On January 6, 1941, President Franklin Delano Roosevelt gave his State of the Union address, which became known as the “Four Freedoms Speech.” As Europe was embroiled in WWII, and Pearl Harbor was just 11 months away, FDR put forth a summary of the democratic values that were under assault at the time. Continue reading
It is a challenging time we live in. And so, once again, as is my custom, I turn to Scripture for some perspective. And because I recently co-authored a study of Paul’s Letter to the Romans, that is where I will now look for insight. Continue reading
Chapter 13.1-7 of Paul’s Letter to the Romans has been highly controversial and is a good subject for a lively conversation on just how Christians should view the government. The Christians that Paul is writing to lived in Rome, the capitol of the world’s biggest empire. Christians claimed that “Jesus is Lord,” the title that the Roman emperor, seen as a divinity, required. Could one say both “Caesar is Lord” and “Jesus is Lord?” Paul would say no, “there is one Lord, Jesus Christ.” So was simply being a Christian an act of sedition against the state?
If this new transformed community said that Jesus, rather than Caesar, is the true Lord how shall they live in the heart of the empire? This is what Paul was addressing in Chapter 13.1-7. Continue reading
“A man had two sons. He went to the first and said, ‘Son, go and work in the vineyard today.’ And he answered, ‘I will not,’ but afterward he changed his mind and went.” —Matthew 21:28,29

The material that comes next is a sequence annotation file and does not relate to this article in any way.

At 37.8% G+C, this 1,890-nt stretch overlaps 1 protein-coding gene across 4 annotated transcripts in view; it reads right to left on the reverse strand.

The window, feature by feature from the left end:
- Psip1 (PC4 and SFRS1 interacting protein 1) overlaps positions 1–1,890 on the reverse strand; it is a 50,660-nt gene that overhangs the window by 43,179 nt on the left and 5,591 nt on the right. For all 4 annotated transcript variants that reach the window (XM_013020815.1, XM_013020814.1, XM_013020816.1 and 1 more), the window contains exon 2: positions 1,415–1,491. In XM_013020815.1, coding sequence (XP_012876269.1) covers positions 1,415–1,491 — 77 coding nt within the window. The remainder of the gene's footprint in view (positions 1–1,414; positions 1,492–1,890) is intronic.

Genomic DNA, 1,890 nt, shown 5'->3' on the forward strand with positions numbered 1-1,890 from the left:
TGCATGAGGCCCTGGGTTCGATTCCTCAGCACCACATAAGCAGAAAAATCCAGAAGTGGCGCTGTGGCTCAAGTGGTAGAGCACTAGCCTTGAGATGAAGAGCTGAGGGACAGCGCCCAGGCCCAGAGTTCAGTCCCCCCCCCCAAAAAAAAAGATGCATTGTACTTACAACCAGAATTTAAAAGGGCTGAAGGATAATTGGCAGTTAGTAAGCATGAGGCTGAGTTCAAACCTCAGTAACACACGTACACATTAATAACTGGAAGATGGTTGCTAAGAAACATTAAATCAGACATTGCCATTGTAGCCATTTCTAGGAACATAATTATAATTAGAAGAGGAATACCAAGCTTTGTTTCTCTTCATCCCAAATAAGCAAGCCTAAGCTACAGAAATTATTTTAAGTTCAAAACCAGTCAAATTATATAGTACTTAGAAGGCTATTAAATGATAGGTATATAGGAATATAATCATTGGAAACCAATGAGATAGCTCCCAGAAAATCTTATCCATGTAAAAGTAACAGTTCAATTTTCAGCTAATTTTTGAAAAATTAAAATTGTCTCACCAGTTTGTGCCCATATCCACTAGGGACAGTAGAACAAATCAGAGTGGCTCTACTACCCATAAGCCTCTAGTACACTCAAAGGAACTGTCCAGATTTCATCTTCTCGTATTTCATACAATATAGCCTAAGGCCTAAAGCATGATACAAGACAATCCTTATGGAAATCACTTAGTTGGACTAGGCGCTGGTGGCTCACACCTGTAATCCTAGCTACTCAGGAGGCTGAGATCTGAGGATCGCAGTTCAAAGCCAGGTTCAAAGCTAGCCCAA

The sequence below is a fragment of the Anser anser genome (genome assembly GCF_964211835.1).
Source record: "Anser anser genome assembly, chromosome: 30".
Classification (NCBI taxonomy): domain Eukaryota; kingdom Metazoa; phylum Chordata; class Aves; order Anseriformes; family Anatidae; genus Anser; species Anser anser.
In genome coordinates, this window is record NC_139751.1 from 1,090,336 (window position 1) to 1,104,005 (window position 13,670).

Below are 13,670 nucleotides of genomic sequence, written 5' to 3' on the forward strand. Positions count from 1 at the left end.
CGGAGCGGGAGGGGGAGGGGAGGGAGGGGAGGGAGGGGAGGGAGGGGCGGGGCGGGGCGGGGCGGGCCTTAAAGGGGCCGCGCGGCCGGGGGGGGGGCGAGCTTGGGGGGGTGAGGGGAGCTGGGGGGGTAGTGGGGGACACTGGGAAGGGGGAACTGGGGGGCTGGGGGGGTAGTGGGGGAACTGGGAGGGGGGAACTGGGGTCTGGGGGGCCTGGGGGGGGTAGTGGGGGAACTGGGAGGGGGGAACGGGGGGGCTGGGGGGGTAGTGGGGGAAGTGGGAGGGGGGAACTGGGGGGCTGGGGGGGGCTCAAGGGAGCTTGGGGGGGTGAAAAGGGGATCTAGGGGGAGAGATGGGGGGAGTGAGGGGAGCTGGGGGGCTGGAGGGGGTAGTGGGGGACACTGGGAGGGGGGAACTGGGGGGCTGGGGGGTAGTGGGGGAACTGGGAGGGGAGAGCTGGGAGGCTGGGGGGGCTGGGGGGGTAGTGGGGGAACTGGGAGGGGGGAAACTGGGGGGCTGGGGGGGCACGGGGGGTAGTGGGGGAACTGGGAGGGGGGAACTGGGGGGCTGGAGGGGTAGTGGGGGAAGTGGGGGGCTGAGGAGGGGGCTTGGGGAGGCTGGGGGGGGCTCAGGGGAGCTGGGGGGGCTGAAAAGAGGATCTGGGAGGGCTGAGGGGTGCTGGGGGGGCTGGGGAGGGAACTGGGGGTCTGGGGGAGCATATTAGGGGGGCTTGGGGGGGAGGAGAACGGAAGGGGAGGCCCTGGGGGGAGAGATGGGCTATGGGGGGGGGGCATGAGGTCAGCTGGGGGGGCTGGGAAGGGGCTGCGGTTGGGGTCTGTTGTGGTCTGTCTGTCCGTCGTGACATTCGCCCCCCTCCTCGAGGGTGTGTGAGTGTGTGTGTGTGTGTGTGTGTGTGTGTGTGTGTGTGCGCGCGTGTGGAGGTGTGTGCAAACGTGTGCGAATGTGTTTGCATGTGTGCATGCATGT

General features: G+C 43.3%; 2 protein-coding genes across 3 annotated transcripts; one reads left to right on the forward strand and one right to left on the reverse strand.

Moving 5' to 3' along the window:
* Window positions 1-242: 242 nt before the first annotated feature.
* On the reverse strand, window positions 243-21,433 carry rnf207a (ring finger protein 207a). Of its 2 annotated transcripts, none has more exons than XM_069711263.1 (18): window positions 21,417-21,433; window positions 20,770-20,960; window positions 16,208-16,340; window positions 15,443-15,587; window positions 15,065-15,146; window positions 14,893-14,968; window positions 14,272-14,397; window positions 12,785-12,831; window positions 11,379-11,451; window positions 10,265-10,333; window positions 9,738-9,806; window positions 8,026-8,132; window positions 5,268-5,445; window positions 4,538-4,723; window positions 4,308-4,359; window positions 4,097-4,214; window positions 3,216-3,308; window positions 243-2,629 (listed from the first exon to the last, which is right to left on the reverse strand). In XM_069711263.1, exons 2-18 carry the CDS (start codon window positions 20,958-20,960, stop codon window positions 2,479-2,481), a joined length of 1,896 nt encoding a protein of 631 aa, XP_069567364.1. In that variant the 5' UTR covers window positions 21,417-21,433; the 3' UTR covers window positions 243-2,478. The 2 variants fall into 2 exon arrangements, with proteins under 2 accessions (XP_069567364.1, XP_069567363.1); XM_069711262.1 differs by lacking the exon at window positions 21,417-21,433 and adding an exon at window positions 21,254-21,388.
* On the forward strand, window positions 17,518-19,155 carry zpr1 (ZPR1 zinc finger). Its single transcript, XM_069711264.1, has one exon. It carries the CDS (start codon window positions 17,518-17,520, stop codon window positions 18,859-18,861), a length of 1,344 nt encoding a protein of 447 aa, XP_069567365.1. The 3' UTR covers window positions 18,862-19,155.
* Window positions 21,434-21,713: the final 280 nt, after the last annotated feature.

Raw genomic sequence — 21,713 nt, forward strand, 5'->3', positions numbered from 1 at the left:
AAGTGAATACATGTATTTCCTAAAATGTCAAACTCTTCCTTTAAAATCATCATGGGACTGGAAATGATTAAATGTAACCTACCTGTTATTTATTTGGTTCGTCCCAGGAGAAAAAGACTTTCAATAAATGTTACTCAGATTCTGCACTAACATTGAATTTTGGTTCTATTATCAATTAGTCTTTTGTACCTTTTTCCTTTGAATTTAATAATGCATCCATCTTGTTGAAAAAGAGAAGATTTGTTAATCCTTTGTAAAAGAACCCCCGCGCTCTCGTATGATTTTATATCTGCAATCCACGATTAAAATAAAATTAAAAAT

Repentance has long been an important theme for Lent, but many are put off by the idea since it seems to demand one big life-changing event. A friend of mine had a big poster on his wall that said, “Repent, for the kingdom of heaven is at hand!” In small print at the bottom it said, “If you have already repented, please disregard this notice.”
But I contend that we should never disregard that notice since repenting is something we must do again and again and again throughout our lives. Continue reading
“You shall also love the stranger, for you were strangers in the land of Egypt.” —Deuteronomy 10:19
The various summaries of the law in the Bible include strangers as people to be especially cared for. Whether we call them sojourners, immigrants or aliens they need help because they are frequently socially powerless. Continue reading
“For he delivers the needy when they call, the poor and those who have no helper.”
—Psalm 72: 12
Psalm 72 begins “Give the king your justice, O God.” It implies that justice is a God-given matter, and though in our time we have no king, the seeking of justice remains one of the marks of authentic government. Continue reading
“When the mob could not find Paul and Silas, they dragged some believers before the city authorities, shouting, ‘These people who have been turning the world upside down have come here also.’” —Acts 17:6
Paul and Silas got in big trouble in Thessalonica. Paul preached for several days, explaining that Jesus was the Messiah and that he had to suffer and die. Many listeners were convinced and followed them.
But there was backlash. Luke writes, “They formed a mob and set the city in an uproar.” They said, “These people who have been turning the world upside down have come here also.”
They didn’t mean it as a compliment, but “turning the world upside down” is exactly what the Good News about Jesus did that day. Continue reading